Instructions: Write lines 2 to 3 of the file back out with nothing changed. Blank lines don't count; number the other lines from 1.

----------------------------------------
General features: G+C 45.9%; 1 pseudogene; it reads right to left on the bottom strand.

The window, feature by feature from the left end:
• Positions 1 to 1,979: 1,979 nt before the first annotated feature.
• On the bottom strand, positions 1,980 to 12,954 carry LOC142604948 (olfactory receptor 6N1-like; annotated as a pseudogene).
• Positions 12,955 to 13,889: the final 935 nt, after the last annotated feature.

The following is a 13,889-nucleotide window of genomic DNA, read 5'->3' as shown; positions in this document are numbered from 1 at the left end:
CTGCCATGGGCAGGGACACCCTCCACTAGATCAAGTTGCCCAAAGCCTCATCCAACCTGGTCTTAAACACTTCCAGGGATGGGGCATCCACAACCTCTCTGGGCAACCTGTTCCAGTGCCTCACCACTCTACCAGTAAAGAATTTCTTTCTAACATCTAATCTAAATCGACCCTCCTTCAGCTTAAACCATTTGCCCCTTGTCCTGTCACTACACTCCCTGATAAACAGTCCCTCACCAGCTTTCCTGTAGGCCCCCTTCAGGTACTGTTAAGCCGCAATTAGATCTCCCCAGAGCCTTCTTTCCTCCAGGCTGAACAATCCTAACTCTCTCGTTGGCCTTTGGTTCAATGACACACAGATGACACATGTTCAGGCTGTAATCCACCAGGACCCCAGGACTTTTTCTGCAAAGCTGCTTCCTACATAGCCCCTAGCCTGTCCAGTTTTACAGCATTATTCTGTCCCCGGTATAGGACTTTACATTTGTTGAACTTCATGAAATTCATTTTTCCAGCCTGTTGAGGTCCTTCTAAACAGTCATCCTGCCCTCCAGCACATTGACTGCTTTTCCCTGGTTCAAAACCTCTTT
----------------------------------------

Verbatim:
The window, feature by feature from the left end:
• Positions 1 to 1,979: 1,979 nt before the first annotated feature.